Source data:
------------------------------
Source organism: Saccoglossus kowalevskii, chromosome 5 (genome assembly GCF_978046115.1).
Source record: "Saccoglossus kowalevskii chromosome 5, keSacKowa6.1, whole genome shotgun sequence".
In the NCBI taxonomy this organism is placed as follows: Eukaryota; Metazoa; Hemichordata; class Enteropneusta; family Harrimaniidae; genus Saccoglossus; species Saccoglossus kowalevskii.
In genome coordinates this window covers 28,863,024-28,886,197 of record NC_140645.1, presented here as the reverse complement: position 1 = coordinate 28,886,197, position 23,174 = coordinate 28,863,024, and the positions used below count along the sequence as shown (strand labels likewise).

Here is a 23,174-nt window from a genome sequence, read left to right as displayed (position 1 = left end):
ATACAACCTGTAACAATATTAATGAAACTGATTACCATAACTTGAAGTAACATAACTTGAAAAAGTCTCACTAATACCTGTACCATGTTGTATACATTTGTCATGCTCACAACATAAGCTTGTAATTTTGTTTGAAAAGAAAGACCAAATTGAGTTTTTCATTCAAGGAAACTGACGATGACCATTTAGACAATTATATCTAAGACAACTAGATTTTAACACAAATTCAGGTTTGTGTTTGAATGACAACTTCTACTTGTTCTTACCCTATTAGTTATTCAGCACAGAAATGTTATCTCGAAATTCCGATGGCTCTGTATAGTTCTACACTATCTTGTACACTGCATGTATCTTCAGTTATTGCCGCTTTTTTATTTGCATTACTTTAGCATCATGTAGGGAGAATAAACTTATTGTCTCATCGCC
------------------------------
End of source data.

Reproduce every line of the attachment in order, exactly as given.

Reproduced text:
Source organism: Saccoglossus kowalevskii, chromosome 5 (genome assembly GCF_978046115.1).
Source record: "Saccoglossus kowalevskii chromosome 5, keSacKowa6.1, whole genome shotgun sequence".
In the NCBI taxonomy this organism is placed as follows: Eukaryota; Metazoa; Hemichordata; class Enteropneusta; family Harrimaniidae; genus Saccoglossus; species Saccoglossus kowalevskii.
In genome coordinates this window covers 28,863,024-28,886,197 of record NC_140645.1, presented here as the reverse complement: position 1 = coordinate 28,886,197, position 23,174 = coordinate 28,863,024, and the positions used below count along the sequence as shown (strand labels likewise).

Here is a 23,174-nt window from a genome sequence, read left to right as displayed (position 1 = left end):
ATACAACCTGTAACAATATTAATGAAACTGATTACCATAACTTGAAGTAACATAACTTGAAAAAGTCTCACTAATACCTGTACCATGTTGTATACATTTGTCATGCTCACAACATAAGCTTGTAATTTTGTTTGAAAAGAAAGACCAAATTGAGTTTTTCATTCAAGGAAACTGACGATGACCATTTAGACAATTATATCTAAGACAACTAGATTTTAACACAAATTCAGGTTTGTGTTTGAATGACAACTTCTACTTGTTCTTACCCTATTAGTTATTCAGCACAGAAATGTTATCTCGAAATTCCGATGGCTCTGTATAGTTCTACACTATCTTGTACACTGCATGTATCTTCAGTTATTGCCGCTTTTTTATTTGCATTACTTTAGCATCATGTAGGGAGAATAAACTTATTGTCTCATCGCC